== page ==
Eskom has signed a contract with French nuclear and renewable energy company Areva for the replacement of Koeberg power station’s steam generators, the power utility said on Saturday.
“Eskom is pleased to announce that the contract between it and Areva NP was signed on Friday, 5 September 2014,” the company said in a statement.
“Based on the lead times for the manufacture of six new steam generators, Eskom is planning for installation in 2018.
“The 2018 installation plan is also aligned to Eskom’s maintenance activities planned for the Koeberg nuclear power station.”
The timeline also ensured that all Koeberg safety issues were addressed to ensure compliance with regulatory requirements.
“All parties are now ready to implement the project,” Eskom said.
The signing of the contact follows Westinghouse Electric SA abandoning its bid to stop Eskom from going into business with Areva.
Eskom’s external legal representative Titus Mchunu said on Friday: “We received notice yesterday that there would be a withdrawal of the interdict.”
He was speaking at a media briefing held at Eskom’s headquarters, Megawatt Park, in Sunninghill.
The briefing was attended by the company’s senior general manager, Andrew Etzinger, acting group executive for technology and commercial, Matshelo Koko, and Neo Tsholanku, legal general manager of the parastatal.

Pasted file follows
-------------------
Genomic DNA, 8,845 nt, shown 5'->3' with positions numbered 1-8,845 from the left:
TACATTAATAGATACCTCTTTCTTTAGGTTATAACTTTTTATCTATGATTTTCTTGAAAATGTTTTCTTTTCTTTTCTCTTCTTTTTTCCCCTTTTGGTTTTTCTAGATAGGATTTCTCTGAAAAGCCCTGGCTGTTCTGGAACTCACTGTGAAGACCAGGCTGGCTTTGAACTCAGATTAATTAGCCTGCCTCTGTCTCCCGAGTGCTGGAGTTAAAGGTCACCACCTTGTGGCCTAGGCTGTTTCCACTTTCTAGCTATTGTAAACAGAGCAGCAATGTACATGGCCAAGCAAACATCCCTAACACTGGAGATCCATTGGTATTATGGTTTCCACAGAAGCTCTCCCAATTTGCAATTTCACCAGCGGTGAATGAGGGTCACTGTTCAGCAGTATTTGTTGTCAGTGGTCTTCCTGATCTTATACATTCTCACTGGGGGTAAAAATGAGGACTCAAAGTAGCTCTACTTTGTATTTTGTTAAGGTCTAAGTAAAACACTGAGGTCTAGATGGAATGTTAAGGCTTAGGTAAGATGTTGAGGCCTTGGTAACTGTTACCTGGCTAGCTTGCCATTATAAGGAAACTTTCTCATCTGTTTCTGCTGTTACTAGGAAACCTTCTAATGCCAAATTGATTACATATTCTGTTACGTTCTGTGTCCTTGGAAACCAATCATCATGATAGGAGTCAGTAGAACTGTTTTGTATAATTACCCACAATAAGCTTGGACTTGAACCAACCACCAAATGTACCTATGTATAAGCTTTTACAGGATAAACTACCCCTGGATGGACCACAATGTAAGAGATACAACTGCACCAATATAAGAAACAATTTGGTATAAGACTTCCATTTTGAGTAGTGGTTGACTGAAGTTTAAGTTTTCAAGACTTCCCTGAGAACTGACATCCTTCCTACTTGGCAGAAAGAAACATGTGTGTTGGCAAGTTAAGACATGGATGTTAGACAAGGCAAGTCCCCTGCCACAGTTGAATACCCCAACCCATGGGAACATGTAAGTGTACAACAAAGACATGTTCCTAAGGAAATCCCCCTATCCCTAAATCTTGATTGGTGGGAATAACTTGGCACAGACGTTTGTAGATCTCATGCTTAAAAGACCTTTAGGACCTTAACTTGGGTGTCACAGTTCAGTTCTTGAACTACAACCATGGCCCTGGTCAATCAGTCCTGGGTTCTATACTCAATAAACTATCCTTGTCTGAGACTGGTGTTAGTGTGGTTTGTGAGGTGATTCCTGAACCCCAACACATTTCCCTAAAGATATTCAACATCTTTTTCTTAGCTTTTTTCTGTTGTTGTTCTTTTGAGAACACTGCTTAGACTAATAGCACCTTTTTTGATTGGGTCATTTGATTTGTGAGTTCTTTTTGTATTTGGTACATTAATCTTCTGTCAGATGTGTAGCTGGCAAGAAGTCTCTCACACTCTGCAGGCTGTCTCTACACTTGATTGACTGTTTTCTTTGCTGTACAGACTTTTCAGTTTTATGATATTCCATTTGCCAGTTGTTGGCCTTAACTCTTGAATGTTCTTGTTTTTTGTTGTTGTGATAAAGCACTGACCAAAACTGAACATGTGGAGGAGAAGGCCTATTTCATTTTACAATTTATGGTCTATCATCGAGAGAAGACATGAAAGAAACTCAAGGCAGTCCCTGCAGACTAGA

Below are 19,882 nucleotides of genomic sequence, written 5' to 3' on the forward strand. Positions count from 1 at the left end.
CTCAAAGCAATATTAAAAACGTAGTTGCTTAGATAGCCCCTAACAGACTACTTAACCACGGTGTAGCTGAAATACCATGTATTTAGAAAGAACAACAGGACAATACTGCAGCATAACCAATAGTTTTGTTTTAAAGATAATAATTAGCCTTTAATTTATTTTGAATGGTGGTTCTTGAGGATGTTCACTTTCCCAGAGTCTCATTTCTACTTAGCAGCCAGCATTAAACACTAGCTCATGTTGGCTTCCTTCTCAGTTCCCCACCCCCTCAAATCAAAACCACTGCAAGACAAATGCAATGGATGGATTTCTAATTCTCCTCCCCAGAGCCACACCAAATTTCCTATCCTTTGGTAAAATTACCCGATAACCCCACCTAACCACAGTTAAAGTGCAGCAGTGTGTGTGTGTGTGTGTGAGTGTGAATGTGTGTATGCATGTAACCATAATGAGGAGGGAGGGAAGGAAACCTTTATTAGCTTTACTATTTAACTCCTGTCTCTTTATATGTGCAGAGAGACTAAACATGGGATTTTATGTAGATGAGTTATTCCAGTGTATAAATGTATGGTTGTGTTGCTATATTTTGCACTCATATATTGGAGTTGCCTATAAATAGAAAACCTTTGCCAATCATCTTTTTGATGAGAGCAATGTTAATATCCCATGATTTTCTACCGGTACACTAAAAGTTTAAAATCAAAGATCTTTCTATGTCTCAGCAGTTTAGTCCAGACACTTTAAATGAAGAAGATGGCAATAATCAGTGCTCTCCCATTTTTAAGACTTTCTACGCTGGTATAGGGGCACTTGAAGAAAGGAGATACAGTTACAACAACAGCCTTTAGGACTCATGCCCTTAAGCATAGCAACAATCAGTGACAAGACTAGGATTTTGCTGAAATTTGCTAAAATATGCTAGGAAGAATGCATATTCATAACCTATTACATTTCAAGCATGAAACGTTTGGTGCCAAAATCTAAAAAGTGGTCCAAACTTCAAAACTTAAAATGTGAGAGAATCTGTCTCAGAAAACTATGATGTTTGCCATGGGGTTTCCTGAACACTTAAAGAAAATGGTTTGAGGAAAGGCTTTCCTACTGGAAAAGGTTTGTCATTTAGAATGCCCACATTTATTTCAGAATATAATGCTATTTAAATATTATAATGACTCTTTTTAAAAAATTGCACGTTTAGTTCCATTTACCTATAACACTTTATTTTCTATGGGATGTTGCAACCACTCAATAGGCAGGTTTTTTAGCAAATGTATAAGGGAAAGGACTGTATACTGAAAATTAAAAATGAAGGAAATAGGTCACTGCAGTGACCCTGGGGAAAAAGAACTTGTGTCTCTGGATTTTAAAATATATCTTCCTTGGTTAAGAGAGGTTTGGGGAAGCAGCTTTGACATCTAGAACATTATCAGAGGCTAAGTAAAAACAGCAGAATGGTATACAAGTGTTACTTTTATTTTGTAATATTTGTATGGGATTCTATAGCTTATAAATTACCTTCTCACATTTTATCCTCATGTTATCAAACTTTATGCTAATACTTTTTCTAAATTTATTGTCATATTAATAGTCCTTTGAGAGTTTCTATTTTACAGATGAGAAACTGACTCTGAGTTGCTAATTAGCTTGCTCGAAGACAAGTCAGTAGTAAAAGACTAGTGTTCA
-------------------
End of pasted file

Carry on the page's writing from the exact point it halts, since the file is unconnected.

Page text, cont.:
Westinghouse had initially wanted to take the power utility to court to get an interdict to stop it from either signing a contract with Areva or implementing the contract if it had already signed it.
It also wanted Eskom to provide documents detailing how Areva had been awarded the R4 billion tender to replace steam generators at the nuclear power plant.
The High Court in Johannesburg ruled on Friday that the power utility had five days to hand over tender documents.
Westinghouse had alleged there was foul play in awarding the tender and said it had reliably learned that it had in fact won it.
But the decision was allegedly changed after Public Enterprises Minister Lynne Brown was told about the tender committee’s decision.
While Eskom has maintained that everything was above board with the tender processes, Westinghouse seemed confident it could find evidence in the documentation.
“The production of all relevant documentation relating to the tender will place Westinghouse in a strong position to proceed with its intended course of action to review Eskom’s decision,” Westinghouse director Ruth Kolevsohn said in a statement.
Commenting on the court case, Mchunu said Westinghouse’s evidence was all based on faceless third parties that Westinghouse claimed it could not identify.
The sources also could not give affidavits.
“The court could not accept hearsay evidence,” said Mchunu.
According to Eskom officials, an affidavit by Westinghouse suggested that Westinghouse officials met a senior Eskom official at a bar where the tender decision was discussed prior to it being officially announced.
Koko said: “They were having drinks with someone who was meant to give them good news about the tender.”
The source reportedly told Westinghouse officials that they had been “pickpocketed” out of the tender.
Tsholanku said: “The affidavit suggests that corruption had taken place so we want to report the matter so police can investigate.” SAPA